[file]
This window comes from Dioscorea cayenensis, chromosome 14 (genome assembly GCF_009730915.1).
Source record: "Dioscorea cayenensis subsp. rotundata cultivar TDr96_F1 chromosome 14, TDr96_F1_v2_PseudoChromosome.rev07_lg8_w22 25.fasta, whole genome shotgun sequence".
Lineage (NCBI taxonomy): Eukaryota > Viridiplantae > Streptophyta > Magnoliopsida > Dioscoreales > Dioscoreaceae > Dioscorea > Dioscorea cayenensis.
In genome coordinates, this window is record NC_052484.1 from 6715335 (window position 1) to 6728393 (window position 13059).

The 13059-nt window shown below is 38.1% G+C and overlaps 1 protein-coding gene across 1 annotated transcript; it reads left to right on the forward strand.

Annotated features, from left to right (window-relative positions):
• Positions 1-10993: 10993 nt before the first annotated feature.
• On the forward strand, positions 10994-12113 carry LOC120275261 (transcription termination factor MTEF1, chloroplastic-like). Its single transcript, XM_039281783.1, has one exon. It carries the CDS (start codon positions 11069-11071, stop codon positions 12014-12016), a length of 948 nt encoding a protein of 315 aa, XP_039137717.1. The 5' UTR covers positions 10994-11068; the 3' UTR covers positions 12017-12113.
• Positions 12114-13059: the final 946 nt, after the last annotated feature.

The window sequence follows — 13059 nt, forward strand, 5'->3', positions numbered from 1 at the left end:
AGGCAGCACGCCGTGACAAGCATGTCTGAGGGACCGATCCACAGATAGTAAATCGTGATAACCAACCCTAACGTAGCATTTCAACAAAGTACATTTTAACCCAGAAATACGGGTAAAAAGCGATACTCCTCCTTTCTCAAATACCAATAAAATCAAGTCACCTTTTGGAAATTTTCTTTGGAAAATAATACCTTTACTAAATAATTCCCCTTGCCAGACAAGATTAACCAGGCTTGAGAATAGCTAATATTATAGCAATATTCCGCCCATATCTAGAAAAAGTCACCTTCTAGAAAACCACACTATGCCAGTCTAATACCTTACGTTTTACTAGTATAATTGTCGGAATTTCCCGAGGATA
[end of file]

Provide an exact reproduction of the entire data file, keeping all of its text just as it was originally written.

This window comes from Dioscorea cayenensis, chromosome 14 (genome assembly GCF_009730915.1).
Source record: "Dioscorea cayenensis subsp. rotundata cultivar TDr96_F1 chromosome 14, TDr96_F1_v2_PseudoChromosome.rev07_lg8_w22 25.fasta, whole genome shotgun sequence".
Lineage (NCBI taxonomy): Eukaryota > Viridiplantae > Streptophyta > Magnoliopsida > Dioscoreales > Dioscoreaceae > Dioscorea > Dioscorea cayenensis.
In genome coordinates, this window is record NC_052484.1 from 6715335 (window position 1) to 6728393 (window position 13059).

The 13059-nt window shown below is 38.1% G+C and overlaps 1 protein-coding gene across 1 annotated transcript; it reads left to right on the forward strand.

Annotated features, from left to right (window-relative positions):
• Positions 1-10993: 10993 nt before the first annotated feature.
• On the forward strand, positions 10994-12113 carry LOC120275261 (transcription termination factor MTEF1, chloroplastic-like). Its single transcript, XM_039281783.1, has one exon. It carries the CDS (start codon positions 11069-11071, stop codon positions 12014-12016), a length of 948 nt encoding a protein of 315 aa, XP_039137717.1. The 5' UTR covers positions 10994-11068; the 3' UTR covers positions 12017-12113.
• Positions 12114-13059: the final 946 nt, after the last annotated feature.

The window sequence follows — 13059 nt, forward strand, 5'->3', positions numbered from 1 at the left end:
AGGCAGCACGCCGTGACAAGCATGTCTGAGGGACCGATCCACAGATAGTAAATCGTGATAACCAACCCTAACGTAGCATTTCAACAAAGTACATTTTAACCCAGAAATACGGGTAAAAAGCGATACTCCTCCTTTCTCAAATACCAATAAAATCAAGTCACCTTTTGGAAATTTTCTTTGGAAAATAATACCTTTACTAAATAATTCCCCTTGCCAGACAAGATTAACCAGGCTTGAGAATAGCTAATATTATAGCAATATTCCGCCCATATCTAGAAAAAGTCACCTTCTAGAAAACCACACTATGCCAGTCTAATACCTTACGTTTTACTAGTATAATTGTCGGAATTTCCCGAGGATA